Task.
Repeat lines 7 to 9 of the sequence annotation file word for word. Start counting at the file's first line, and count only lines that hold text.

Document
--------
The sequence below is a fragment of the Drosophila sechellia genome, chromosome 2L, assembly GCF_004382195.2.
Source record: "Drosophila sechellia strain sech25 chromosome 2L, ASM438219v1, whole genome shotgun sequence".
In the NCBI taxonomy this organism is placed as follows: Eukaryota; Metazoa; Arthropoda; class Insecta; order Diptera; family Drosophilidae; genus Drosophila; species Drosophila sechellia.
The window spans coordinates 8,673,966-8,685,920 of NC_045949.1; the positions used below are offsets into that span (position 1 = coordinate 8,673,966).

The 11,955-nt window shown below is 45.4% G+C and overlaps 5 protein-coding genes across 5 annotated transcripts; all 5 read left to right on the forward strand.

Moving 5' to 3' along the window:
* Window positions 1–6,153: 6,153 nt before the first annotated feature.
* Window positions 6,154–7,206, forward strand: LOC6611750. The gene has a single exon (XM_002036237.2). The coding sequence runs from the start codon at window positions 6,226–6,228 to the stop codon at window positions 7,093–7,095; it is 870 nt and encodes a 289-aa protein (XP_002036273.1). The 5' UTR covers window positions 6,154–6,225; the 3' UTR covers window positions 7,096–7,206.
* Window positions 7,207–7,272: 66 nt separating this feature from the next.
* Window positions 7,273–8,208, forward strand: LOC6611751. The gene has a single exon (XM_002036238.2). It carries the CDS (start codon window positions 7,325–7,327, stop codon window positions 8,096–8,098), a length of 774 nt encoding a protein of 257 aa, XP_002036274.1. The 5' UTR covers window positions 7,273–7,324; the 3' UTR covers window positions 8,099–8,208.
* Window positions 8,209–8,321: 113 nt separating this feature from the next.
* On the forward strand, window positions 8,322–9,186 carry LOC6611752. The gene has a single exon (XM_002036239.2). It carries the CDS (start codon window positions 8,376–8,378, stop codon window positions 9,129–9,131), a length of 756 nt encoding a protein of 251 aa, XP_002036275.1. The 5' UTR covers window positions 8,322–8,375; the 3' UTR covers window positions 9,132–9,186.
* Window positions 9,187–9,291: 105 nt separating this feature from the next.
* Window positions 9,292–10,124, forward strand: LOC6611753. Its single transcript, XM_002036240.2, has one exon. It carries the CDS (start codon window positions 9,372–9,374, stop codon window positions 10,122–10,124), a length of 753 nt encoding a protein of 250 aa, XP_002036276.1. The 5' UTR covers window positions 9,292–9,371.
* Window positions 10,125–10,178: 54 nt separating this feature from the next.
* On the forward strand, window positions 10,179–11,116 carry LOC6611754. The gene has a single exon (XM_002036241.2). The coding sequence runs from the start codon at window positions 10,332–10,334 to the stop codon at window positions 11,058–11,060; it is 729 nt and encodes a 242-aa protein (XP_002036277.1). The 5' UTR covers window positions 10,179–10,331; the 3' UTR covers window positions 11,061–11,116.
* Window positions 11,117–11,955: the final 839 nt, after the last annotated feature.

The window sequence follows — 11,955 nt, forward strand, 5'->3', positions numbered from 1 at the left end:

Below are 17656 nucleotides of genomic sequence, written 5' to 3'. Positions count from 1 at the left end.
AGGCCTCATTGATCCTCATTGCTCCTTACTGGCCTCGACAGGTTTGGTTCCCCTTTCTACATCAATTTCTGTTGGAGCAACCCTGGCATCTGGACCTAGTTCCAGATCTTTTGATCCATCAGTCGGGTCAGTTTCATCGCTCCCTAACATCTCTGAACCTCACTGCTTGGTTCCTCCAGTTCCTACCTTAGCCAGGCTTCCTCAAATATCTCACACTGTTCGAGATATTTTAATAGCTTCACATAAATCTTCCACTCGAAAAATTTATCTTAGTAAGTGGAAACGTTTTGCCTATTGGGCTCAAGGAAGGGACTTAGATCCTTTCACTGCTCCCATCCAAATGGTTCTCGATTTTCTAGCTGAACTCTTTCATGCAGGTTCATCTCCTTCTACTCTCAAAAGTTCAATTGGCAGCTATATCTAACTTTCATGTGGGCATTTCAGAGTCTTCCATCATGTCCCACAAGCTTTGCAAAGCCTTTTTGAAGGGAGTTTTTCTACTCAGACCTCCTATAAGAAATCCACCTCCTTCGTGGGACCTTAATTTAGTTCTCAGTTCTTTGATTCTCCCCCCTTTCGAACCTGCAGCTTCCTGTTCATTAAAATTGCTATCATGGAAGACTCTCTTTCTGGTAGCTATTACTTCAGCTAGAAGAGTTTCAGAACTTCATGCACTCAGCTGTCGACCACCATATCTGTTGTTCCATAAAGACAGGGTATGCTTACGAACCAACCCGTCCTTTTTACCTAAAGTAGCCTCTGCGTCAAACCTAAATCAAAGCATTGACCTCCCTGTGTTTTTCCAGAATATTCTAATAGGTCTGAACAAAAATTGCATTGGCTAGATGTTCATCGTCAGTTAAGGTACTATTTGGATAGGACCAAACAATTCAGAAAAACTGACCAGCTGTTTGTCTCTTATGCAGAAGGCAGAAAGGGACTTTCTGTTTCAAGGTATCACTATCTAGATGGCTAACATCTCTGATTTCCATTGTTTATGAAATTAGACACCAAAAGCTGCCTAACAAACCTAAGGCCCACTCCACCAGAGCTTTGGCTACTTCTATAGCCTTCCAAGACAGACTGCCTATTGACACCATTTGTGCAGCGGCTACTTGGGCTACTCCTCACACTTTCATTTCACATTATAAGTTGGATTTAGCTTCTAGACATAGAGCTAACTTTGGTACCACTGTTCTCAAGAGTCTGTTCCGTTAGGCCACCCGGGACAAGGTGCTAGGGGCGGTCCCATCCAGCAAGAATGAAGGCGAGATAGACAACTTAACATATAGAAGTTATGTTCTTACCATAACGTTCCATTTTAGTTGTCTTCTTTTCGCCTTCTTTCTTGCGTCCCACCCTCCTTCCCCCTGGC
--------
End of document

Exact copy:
* Window positions 1–6,153: 6,153 nt before the first annotated feature.
* Window positions 6,154–7,206, forward strand: LOC6611750. The gene has a single exon (XM_002036237.2). The coding sequence runs from the start codon at window positions 6,226–6,228 to the stop codon at window positions 7,093–7,095; it is 870 nt and encodes a 289-aa protein (XP_002036273.1). The 5' UTR covers window positions 6,154–6,225; the 3' UTR covers window positions 7,096–7,206.
* Window positions 7,207–7,272: 66 nt separating this feature from the next.